Wednesday, June 07, 2017

About OK Computer

The anniversary bandwagon chugs on; I talk to Greenroom about OK Computer, Naomi Klein, Emmanuel Macron and stuff like that.

Saturday, June 03, 2017

About nostalgia (again)

So, the 20th anniversary of OK Computer approaches, with the inevitable special edition reissue and all that entails. Thom Yorke has grumbled about the backward-looking nature of the whole Britpop phenomenon that dominated the cultural scene while he was recording the album but, as others have pointed out, it’s a bit rich to sneer at nostalgia when you’re celebrating the birthday of your own product.

To be fair, Yorke was actually attempting to do something a bit different with his third album, even if the Pink Floyd and JG Ballard references loomed large. But if he really does object to nostalgia so much, he’d better put his head under a pillow for the rest of the year. There’s the whole Sgt Pepper phenomenon, of course, which is a veritable babushka of nostalgias, packing any number of Victorian and Edwardian references in among the hallucinogens and Mellotrons. I heard David Rodigan lauding Bob Marley’s Exodus last night and, also from 1977, we can expect any amount of old punks getting wistful as Never Mind the Bollocks gets the same treatment later in the year.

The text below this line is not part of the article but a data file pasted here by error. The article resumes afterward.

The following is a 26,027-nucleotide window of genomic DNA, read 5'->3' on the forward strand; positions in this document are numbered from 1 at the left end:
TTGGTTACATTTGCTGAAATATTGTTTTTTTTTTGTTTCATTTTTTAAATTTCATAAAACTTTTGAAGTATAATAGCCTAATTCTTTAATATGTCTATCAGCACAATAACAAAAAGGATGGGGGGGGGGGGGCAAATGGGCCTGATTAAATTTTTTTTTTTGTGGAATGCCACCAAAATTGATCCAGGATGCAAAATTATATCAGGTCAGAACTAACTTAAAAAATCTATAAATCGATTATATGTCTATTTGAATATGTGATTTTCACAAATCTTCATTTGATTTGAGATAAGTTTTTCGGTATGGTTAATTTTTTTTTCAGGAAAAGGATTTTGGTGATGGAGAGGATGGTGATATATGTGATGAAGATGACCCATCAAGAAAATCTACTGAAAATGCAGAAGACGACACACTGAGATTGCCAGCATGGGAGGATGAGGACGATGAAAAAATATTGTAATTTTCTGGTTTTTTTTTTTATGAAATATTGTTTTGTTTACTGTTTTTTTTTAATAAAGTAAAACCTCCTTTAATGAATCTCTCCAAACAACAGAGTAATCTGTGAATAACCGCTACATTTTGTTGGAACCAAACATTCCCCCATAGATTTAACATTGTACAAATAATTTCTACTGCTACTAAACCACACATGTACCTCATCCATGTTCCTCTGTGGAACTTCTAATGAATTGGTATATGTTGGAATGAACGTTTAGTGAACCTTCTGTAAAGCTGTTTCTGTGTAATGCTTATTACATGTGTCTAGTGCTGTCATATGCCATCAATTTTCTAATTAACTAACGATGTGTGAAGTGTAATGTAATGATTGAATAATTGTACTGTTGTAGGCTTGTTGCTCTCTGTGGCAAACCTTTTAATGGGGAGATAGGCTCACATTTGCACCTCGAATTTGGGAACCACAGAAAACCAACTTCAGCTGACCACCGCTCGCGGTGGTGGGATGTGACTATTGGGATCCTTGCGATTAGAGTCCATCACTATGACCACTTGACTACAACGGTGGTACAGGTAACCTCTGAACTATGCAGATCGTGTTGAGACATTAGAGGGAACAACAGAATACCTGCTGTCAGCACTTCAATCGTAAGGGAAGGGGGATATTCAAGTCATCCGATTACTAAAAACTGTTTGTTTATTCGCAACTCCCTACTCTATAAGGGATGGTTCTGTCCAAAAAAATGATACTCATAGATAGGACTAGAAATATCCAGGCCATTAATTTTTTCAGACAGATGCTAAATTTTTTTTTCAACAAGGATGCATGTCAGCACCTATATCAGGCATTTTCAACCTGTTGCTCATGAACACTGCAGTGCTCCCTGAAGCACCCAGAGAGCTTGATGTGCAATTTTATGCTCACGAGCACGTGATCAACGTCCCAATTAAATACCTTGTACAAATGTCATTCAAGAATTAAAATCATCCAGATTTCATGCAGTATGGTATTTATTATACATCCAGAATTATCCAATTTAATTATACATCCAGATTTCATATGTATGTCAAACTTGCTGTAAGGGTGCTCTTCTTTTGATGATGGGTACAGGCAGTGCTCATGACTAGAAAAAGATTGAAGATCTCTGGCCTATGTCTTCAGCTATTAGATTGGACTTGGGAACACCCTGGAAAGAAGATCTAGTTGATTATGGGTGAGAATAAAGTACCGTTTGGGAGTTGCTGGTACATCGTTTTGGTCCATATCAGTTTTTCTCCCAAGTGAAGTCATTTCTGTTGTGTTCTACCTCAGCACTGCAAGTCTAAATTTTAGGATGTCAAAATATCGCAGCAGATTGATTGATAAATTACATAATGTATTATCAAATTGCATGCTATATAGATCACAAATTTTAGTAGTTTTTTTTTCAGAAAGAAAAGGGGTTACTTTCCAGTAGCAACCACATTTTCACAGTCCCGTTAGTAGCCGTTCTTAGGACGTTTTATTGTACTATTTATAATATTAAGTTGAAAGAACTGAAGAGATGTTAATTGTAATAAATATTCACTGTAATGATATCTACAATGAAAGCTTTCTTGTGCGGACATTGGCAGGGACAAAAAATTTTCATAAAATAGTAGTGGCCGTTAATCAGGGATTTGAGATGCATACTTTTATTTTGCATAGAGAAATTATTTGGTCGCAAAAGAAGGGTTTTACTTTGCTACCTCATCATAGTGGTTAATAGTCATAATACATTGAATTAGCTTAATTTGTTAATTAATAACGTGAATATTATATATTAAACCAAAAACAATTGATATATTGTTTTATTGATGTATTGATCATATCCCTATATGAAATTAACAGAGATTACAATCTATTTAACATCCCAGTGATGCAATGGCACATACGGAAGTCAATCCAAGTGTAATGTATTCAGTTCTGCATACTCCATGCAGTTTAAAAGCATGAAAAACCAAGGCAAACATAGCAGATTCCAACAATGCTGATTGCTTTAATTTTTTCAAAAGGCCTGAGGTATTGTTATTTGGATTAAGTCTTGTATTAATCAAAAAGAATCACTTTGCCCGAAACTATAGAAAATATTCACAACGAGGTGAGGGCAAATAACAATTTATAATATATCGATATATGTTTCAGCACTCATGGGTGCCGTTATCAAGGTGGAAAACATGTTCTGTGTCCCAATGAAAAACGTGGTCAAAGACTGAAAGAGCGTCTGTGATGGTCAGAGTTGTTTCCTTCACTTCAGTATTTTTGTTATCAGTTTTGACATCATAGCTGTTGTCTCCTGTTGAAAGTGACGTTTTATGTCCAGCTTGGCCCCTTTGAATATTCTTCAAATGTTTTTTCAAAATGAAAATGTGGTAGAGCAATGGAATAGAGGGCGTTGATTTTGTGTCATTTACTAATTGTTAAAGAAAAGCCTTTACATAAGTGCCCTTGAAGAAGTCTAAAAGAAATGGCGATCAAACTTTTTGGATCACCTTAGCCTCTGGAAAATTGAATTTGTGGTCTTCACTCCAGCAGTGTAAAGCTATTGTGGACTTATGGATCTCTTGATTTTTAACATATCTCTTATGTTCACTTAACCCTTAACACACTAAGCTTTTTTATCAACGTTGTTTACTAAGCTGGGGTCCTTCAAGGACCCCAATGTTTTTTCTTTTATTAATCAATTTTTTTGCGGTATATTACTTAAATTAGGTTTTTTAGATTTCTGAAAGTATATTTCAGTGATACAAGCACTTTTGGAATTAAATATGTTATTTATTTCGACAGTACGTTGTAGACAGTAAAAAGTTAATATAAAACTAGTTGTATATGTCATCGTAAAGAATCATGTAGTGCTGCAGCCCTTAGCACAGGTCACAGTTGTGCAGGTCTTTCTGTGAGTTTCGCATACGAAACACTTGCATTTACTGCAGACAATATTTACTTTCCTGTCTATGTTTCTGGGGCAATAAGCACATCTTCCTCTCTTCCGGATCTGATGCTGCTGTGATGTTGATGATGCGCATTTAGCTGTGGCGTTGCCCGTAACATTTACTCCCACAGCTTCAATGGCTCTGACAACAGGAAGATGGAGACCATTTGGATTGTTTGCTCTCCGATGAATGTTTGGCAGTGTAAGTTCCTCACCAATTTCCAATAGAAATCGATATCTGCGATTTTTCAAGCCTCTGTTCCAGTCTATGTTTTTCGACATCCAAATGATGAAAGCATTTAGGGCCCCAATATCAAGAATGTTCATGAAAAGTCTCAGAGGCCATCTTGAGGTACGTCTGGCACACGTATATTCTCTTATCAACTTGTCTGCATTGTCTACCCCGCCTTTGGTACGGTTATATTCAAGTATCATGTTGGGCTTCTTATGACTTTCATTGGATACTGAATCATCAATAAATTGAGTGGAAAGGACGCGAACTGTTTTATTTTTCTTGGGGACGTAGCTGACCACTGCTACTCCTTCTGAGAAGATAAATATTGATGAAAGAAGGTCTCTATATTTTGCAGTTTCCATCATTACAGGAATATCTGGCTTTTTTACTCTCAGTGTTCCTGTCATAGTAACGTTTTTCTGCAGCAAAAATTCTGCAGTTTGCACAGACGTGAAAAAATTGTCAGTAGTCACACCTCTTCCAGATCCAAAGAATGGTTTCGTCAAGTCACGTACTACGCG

Now I’m nearly 50,  a proper old fart, so all this stuff is squarely aimed at me; but what about the young folk for whom even Britpop is just a wispy rumour, something their parents did in the old days before Snapchat? To get an approximate idea, I picked up a copy of NME, a publication that probably stopped trying to tickle my own cultural tummy around the turn of the millennium. The first thing I saw was a wraparound cover promoting movie iterations of Baywatch (a TV show first shown in 1989) and Transformers (a toy line launched in North America in 1984). But the real front page doesn’t say much more about 2017; a moody shot of Liam Gallagher, a man in his mid-40s who had his first hit records 23 years ago. Moreover, the whole design of the cover, with Gallagher in a parka and a jaunty target logo hovering by his grumpy head, seems to be echoing the Mod revival of the late 70s/early 80s, which was in turn a nod to the social and musical eruptions of the early 60s, before even Sgt Pepper hit the racks.

So, has it all ended? Have we really drained the cultural well, so we can only sustain ourselves with echoes of echoes of echoes? Or, in the midst of all these old men looking backwards, is something going to pop up and surprise us all? Can’t see it myself...

PS: To contextualize the idea of Liam etc on the cover, it’s as if, when I first read the NME in about 1984, its exterior was adorned with Adam Faith, and films based on Dixon of Dock Green and Play-Doh.